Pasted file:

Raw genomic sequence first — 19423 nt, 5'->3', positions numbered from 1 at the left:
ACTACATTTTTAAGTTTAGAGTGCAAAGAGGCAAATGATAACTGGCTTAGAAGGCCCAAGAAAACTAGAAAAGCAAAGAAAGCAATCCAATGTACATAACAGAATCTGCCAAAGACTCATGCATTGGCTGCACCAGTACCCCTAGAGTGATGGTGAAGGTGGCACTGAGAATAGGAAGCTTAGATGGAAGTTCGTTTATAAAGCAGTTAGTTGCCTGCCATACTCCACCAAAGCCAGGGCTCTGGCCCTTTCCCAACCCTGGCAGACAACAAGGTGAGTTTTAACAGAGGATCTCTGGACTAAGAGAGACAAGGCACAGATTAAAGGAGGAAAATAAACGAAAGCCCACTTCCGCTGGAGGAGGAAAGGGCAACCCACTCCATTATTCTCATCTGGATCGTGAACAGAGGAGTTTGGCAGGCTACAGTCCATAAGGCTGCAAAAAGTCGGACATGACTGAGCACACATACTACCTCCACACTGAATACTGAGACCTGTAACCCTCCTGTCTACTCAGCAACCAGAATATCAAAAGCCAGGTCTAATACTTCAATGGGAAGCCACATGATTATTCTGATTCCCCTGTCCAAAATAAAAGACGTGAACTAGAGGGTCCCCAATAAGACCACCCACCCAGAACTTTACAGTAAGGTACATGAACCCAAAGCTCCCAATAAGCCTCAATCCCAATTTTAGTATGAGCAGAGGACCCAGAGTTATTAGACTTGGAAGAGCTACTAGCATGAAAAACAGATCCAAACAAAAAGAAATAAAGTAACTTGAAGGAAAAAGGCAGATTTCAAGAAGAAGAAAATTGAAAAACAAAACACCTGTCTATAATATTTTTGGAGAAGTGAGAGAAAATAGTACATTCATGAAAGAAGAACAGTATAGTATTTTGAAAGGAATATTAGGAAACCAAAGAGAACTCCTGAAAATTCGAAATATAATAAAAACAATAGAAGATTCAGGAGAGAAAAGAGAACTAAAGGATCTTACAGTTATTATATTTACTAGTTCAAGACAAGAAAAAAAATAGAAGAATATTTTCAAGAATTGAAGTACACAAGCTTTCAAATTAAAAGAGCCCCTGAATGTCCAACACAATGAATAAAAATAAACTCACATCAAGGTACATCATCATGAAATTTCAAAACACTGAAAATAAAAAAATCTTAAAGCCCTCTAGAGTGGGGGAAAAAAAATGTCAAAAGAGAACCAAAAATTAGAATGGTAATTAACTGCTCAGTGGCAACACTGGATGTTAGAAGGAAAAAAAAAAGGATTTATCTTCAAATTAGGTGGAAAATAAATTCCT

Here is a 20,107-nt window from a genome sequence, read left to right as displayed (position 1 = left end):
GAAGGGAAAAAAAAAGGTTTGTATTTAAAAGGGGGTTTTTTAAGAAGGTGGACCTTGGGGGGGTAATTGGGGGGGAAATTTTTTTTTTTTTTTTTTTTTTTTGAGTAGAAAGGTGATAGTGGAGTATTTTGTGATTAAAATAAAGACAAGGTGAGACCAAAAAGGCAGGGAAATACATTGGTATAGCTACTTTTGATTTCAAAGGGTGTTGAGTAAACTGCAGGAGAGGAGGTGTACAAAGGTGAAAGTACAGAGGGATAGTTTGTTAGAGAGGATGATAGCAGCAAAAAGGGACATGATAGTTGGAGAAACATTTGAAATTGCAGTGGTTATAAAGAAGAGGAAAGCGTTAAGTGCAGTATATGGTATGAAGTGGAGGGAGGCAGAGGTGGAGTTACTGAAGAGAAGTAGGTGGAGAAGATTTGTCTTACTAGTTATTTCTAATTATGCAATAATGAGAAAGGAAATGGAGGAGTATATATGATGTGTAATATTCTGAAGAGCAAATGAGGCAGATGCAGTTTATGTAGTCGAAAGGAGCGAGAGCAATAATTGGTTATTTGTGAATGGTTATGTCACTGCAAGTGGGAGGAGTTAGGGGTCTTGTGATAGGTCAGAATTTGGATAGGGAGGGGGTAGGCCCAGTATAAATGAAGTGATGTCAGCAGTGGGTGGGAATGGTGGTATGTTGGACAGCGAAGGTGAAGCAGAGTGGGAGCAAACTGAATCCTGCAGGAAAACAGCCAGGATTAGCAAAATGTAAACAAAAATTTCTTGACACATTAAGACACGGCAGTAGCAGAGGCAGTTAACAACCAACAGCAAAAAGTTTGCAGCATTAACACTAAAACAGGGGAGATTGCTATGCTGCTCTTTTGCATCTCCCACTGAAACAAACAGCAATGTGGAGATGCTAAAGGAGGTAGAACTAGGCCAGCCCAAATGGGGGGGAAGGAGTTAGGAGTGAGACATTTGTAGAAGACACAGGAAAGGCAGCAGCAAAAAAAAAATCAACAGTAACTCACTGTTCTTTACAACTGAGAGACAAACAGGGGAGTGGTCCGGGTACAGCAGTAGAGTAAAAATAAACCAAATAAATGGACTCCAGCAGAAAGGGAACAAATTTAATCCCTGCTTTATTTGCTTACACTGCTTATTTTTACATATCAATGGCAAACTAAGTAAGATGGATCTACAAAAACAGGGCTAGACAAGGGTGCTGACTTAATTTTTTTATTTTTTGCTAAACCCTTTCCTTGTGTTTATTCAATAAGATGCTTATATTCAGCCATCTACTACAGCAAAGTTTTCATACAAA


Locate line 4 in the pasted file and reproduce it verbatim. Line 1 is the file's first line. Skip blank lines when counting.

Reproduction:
GAAGGGAAAAAAAAAGGTTTGTATTTAAAAGGGGGTTTTTTAAGAAGGTGGACCTTGGGGGGGTAATTGGGGGGGAAATTTTTTTTTTTTTTTTTTTTTTTTGAGTAGAAAGGTGATAGTGGAGTATTTTGTGATTAAAATAAAGACAAGGTGAGACCAAAAAGGCAGGGAAATACATTGGTATAGCTACTTTTGATTTCAAAGGGTGTTGAGTAAACTGCAGGAGAGGAGGTGTACAAAGGTGAAAGTACAGAGGGATAGTTTGTTAGAGAGGATGATAGCAGCAAAAAGGGACATGATAGTTGGAGAAACATTTGAAATTGCAGTGGTTATAAAGAAGAGGAAAGCGTTAAGTGCAGTATATGGTATGAAGTGGAGGGAGGCAGAGGTGGAGTTACTGAAGAGAAGTAGGTGGAGAAGATTTGTCTTACTAGTTATTTCTAATTATGCAATAATGAGAAAGGAAATGGAGGAGTATATATGATGTGTAATATTCTGAAGAGCAAATGAGGCAGATGCAGTTTATGTAGTCGAAAGGAGCGAGAGCAATAATTGGTTATTTGTGAATGGTTATGTCACTGCAAGTGGGAGGAGTTAGGGGTCTTGTGATAGGTCAGAATTTGGATAGGGAGGGGGTAGGCCCAGTATAAATGAAGTGATGTCAGCAGTGGGTGGGAATGGTGGTATGTTGGACAGCGAAGGTGAAGCAGAGTGGGAGCAAACTGAATCCTGCAGGAAAACAGCCAGGATTAGCAAAATGTAAACAAAAATTTCTTGACACATTAAGACACGGCAGTAGCAGAGGCAGTTAACAACCAACAGCAAAAAGTTTGCAGCATTAACACTAAAACAGGGGAGATTGCTATGCTGCTCTTTTGCATCTCCCACTGAAACAAACAGCAATGTGGAGATGCTAAAGGAGGTAGAACTAGGCCAGCCCAAATGGGGGGGAAGGAGTTAGGAGTGAGACATTTGTAGAAGACACAGGAAAGGCAGCAGCAAAAAAAAAATCAACAGTAACTCACTGTTCTTTACAACTGAGAGACAAACAGGGGAGTGGTCCGGGTACAGCAGTAGAGTAAAAATAAACCAAATAAATGGACTCCAGCAGAAAGGGAACAAATTTAATCCCTGCTTTATTTGCTTACACTGCTTATTTTTACATATCAATGGCAAACTAAGTAAGATGGATCTACAAAAACAGGGCTAGACAAGGGTGCTGACTTAATTTTTTTATTTTTTGCTAAACCCTTTCCTTGTGTTTATTCAATAAGATGCTTATATTCAGCCATCTACTACAGCAAAGTTTTCATACAAA